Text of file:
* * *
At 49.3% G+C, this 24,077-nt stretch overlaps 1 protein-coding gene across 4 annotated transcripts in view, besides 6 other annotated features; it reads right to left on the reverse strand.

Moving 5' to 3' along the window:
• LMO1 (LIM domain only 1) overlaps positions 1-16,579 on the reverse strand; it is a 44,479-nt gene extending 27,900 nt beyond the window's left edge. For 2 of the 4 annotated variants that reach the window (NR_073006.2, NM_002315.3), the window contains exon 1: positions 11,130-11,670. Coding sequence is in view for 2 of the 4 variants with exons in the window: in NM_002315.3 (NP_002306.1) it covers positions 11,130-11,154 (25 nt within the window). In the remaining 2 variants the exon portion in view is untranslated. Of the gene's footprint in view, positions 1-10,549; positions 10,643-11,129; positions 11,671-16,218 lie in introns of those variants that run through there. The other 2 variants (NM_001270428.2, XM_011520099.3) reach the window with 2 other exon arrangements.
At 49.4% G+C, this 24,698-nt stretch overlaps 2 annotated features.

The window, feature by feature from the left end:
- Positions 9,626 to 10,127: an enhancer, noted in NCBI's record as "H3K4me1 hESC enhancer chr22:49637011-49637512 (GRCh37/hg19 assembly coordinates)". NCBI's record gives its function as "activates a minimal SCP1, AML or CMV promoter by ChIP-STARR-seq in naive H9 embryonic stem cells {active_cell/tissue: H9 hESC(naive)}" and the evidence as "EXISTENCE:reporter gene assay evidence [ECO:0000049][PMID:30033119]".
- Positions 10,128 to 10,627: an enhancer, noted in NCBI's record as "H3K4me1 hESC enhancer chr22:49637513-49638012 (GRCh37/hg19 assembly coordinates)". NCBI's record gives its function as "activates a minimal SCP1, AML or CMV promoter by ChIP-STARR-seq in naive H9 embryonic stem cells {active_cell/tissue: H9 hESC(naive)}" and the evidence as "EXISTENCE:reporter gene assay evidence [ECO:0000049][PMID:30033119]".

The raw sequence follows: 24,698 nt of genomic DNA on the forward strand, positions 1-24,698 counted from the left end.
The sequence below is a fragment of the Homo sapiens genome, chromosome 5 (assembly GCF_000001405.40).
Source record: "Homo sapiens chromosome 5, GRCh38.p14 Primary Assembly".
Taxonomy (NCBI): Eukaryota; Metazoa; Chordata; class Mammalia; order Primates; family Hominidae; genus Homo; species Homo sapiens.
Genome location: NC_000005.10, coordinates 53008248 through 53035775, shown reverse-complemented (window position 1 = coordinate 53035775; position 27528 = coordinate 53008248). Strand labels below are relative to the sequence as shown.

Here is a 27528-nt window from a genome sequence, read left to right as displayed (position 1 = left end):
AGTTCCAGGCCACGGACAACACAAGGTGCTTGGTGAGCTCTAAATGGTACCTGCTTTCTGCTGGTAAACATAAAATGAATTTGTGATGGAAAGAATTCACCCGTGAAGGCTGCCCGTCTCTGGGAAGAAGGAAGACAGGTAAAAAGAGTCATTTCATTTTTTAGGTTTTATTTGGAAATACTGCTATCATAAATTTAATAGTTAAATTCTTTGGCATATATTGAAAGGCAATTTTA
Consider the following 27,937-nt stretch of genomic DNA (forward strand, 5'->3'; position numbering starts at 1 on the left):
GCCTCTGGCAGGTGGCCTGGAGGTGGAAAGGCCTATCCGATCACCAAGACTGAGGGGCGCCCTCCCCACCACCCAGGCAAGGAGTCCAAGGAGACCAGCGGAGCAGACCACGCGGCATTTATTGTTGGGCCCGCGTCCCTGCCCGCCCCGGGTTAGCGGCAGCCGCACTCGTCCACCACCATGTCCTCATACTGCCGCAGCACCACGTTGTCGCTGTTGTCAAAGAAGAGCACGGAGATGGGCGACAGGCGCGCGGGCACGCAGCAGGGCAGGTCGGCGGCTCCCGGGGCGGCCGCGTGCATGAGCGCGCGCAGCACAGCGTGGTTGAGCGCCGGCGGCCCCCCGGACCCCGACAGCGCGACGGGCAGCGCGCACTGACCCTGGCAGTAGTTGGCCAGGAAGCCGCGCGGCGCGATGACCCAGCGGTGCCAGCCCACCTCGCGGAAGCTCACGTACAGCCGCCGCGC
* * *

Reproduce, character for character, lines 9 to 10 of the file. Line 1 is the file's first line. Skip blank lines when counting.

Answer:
The sequence below is a fragment of the Homo sapiens genome, chromosome 5 (assembly GCF_000001405.40).
Source record: "Homo sapiens chromosome 5, GRCh38.p14 Primary Assembly".